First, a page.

We tested the hypothesis that residual oxygen supply during acute low-flow ischaemia or hypoxemia is a major regulator of myocardial performance, metabolism and recovery. Rat hearts were exposed for 20 min to either ischemia (coronary flow reduced to 10% of baseline), hypoxemia (oxygen content reduced to 10% baseline) or a "mixed" condition (combined ischaemia and hypoxemia). The oxygen supply (coronary flow × oxygen content) was matched in all groups (n = 16 per group). Hypoxemic hearts had the highest performance (systolic and developed pressures, ±dP dtmax and oxygen uptake) and content of IMP and AMP. Ischaemic hearts had the highest content of ATP, phosphocreatine, adenine nucleotides and purines. As flow and/or oxygenation were restored, post-ischemic hearts showed better functional and metabolic recovery than post-hypoxemic ones. "Mixed" hearts were more similar to hypoxemic ones during oxygen shortage but to ischemic ones during recovery. We conclude that as oxygenation is critically limiting, coronary flow is relatively more important than oxygen supply in determining myocardial function, metabolism and recovery, most likely secondary to changes in the metabolism of diffusible substances.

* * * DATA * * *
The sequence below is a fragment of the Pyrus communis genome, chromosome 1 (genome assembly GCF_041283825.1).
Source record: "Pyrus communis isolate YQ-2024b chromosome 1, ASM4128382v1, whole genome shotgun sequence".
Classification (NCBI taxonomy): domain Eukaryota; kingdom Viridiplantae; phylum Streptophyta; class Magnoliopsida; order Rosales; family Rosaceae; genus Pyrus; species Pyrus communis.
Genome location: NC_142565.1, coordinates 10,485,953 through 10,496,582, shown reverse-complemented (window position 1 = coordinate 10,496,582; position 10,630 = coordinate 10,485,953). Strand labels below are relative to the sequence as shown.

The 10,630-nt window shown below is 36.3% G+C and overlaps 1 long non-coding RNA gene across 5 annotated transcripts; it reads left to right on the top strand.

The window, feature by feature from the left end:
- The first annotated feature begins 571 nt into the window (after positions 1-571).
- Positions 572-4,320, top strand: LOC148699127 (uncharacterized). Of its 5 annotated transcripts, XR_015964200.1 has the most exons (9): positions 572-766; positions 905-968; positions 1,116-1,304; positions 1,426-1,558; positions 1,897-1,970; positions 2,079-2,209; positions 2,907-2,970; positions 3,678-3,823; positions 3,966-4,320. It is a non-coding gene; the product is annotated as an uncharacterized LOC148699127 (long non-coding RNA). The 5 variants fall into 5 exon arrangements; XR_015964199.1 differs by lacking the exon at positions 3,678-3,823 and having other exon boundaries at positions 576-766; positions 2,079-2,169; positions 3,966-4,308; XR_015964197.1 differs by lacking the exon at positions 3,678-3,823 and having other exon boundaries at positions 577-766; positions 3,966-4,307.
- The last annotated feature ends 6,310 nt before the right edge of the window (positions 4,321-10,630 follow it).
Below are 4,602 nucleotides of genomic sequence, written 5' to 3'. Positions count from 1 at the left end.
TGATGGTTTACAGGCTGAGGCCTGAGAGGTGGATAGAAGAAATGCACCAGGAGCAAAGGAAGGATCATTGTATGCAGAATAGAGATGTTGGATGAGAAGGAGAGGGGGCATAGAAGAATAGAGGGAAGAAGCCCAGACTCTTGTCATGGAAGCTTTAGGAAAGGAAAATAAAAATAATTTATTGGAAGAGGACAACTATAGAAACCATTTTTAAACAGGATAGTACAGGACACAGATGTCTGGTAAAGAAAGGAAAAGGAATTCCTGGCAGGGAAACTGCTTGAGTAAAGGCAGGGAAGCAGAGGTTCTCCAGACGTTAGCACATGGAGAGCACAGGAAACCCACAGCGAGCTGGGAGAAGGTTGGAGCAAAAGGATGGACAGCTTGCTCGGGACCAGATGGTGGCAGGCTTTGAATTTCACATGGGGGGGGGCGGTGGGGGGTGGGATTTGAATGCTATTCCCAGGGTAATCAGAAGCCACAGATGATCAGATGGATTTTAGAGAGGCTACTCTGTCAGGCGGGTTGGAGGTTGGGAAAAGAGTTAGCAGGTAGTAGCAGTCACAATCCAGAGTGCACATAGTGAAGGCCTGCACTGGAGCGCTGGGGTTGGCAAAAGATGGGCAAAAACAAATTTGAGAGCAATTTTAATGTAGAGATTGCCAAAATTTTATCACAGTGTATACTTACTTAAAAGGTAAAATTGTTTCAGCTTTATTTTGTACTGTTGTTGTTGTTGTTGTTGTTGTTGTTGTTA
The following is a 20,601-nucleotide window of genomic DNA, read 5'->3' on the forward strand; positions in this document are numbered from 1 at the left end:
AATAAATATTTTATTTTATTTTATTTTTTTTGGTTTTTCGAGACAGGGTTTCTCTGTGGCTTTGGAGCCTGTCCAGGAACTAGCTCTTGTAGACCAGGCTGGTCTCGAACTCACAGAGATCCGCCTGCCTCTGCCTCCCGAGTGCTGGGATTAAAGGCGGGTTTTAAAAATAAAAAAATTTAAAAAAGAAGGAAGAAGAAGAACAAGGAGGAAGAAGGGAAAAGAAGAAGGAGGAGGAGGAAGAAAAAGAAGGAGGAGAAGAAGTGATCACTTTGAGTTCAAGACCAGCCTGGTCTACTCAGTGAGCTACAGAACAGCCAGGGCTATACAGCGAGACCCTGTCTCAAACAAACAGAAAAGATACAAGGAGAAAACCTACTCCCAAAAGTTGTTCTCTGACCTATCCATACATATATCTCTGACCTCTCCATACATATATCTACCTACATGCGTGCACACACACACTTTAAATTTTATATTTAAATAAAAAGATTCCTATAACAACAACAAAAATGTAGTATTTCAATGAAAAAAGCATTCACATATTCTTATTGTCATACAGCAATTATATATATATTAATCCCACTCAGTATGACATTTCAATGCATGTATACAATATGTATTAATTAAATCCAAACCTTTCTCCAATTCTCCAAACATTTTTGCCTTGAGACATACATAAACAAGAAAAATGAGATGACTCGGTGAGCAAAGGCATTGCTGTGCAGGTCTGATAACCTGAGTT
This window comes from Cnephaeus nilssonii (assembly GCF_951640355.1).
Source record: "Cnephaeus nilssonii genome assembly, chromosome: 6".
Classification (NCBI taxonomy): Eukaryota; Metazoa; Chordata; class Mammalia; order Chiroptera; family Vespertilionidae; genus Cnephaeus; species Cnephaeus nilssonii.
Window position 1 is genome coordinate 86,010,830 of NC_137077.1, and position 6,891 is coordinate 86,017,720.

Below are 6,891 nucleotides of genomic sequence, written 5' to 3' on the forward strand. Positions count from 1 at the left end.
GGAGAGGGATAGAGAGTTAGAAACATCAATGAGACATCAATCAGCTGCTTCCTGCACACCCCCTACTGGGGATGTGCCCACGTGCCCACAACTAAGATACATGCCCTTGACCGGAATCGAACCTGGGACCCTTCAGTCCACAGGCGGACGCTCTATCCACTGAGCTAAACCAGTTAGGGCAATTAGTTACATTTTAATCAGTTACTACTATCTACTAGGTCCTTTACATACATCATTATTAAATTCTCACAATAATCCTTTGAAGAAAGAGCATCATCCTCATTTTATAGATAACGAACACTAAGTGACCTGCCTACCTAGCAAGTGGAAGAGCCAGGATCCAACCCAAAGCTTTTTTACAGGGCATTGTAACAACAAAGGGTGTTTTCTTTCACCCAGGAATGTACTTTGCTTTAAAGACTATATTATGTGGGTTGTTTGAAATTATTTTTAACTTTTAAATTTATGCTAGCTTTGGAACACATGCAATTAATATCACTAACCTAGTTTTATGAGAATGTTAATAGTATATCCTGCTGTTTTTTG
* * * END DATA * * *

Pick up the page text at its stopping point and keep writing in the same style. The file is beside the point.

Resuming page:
|Number of pages||6|
|Journal||Journal of Molecular and Cellular Cardiology|
|Publication status||Published - May 1995|
- Adenine nucleotides
ASJC Scopus subject areas
- Cardiology and Cardiovascular Medicine
- Molecular Biology